Variables are used to store numbers in a sequence, and you can define them using the Let command.

Defining variables

Here the number 10 is stored inside a variable named DelayTime:

Let DelayTime = 10

You can then refer to the variable in later commands, as in this example:

Wait DelayTime Seconds

When this Wait command is played, the sequence will pause for 10 seconds.

Storing device properties

You can store a property of a device inside a variable, as in this example:

Let ArmPosition = Arm Position

When this command is played, the Position property of a Meccanoid Servo Motor named Arm will be stored inside a variable named ArmPosition.

Doing mathematics

Basic addition, subtraction, multiplication, and division of numbers can be achieved using variables:

Let Result = 4 + 2
Let Result = 4 - 2
Let Result = 4 * 2
Let Result = 4 / 2

While the plus ( + ) and minus ( - ) symbols are used for addition and subtraction, the asterisk ( * ) and slash ( / ) symbols are used for multiplication and division (instead of × and ÷) because you can type them on a keyboard.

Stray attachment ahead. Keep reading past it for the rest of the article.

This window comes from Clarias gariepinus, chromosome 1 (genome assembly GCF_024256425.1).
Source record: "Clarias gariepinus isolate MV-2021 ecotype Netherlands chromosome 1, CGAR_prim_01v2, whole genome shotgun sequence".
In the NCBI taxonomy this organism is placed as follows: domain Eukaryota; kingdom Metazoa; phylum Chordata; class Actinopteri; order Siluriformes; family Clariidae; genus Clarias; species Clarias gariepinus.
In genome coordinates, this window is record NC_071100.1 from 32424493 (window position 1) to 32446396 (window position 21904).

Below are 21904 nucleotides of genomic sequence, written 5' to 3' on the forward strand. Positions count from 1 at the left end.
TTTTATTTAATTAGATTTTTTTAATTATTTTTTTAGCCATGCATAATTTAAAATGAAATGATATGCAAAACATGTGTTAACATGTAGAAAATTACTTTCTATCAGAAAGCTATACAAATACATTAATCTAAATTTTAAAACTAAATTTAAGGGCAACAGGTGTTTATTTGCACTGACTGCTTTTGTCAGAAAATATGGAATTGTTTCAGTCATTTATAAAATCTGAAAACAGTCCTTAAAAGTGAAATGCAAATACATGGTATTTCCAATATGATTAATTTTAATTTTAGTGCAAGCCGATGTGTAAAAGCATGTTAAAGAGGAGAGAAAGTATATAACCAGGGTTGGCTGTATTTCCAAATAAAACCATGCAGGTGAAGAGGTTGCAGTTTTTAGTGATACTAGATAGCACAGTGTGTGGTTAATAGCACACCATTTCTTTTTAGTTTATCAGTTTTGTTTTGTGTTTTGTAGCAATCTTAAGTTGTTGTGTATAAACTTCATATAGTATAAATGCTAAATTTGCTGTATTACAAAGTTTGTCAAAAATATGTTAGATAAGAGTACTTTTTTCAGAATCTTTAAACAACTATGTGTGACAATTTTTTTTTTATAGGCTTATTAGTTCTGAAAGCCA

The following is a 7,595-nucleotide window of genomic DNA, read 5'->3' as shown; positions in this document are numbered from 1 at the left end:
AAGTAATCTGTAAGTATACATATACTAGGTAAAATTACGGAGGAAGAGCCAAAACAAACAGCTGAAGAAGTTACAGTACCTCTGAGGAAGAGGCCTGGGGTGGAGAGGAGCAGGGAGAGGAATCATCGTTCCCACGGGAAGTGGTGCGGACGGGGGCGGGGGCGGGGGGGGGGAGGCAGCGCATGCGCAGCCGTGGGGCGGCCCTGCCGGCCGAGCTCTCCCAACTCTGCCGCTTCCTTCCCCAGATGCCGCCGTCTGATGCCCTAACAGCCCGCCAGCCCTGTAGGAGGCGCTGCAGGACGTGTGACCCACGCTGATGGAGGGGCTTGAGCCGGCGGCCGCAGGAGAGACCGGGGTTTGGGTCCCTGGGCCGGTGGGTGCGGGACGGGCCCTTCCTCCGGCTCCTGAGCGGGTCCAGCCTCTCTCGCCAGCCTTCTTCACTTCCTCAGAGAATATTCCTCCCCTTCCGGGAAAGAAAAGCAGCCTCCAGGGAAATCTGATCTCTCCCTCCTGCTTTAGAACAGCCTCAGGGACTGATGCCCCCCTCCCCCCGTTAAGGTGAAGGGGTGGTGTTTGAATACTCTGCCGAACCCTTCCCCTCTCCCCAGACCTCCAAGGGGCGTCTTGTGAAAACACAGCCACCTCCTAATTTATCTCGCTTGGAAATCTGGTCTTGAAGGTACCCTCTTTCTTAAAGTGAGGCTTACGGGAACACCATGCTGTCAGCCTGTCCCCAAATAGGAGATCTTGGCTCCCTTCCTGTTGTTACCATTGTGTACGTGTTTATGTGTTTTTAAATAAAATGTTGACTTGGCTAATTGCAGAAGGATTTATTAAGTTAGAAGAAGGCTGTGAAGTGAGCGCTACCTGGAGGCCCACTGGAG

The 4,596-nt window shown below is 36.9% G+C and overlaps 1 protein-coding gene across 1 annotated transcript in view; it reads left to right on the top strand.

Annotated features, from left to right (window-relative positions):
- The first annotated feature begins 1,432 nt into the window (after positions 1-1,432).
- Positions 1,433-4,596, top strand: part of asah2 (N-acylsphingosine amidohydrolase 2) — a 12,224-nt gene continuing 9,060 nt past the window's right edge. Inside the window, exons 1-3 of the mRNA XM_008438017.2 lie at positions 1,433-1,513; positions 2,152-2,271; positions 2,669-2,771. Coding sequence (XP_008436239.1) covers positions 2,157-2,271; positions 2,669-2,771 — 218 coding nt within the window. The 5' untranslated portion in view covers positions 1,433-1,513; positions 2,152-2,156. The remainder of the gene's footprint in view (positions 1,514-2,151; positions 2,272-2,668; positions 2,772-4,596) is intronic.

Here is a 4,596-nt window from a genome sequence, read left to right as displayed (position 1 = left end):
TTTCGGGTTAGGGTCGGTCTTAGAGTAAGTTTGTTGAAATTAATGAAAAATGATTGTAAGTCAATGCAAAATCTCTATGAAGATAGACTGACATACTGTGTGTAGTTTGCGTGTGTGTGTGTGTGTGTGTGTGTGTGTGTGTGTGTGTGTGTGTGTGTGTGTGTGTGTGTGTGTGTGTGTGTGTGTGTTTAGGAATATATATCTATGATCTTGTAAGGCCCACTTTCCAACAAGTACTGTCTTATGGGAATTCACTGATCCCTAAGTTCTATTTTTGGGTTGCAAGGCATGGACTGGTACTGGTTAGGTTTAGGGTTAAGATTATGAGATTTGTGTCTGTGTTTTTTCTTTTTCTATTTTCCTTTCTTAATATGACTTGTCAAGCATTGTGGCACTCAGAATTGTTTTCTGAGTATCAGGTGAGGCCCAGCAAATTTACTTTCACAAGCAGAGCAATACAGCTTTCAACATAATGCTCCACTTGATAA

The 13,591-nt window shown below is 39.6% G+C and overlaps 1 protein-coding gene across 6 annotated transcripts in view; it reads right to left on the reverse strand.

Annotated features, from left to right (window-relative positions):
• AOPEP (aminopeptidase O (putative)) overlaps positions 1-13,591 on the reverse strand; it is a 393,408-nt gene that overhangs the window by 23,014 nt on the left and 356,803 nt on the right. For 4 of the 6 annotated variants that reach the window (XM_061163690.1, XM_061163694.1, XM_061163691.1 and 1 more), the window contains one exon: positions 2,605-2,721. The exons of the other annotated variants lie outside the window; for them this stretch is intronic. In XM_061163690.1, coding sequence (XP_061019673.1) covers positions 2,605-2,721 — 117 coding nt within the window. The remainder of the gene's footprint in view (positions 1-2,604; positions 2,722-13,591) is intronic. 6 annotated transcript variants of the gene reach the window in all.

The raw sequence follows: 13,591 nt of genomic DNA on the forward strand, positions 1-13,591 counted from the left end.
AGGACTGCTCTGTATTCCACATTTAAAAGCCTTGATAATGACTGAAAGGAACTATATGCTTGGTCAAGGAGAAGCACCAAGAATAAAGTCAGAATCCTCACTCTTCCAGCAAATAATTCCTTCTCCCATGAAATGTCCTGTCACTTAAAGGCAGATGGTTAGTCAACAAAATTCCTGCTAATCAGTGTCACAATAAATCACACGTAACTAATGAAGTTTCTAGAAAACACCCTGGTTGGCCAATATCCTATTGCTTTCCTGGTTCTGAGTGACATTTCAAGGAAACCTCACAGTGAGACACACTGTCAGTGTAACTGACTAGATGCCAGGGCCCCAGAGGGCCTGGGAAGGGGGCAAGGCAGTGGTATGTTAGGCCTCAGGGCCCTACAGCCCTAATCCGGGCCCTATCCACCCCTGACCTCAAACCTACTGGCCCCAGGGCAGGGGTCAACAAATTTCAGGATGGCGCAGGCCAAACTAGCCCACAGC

Several more complex mathematical functions are also available. In the examples below the results of the functions, stored in the variable named Result, are given in brackets.

Referring to previously defined variables

You can refer to previously defined variables in a Let command:

Let A = 4
Let B = 2

Let Result = A + B

When this sequence is played, the variable Result will contain the number 6, the sum of variables A and B.

A variable can also refer to itself, which is useful for creating counter variables for use in loops.

In this loop, the Status LED will flash five times because the Counter variable is incremented for every play of the loop:

Let Counter = 0


Light Status
Wait 1 Second
Light Status Black
Wait 1 Second

Let Counter = Counter + 1

Jump To Start Until Counter = 5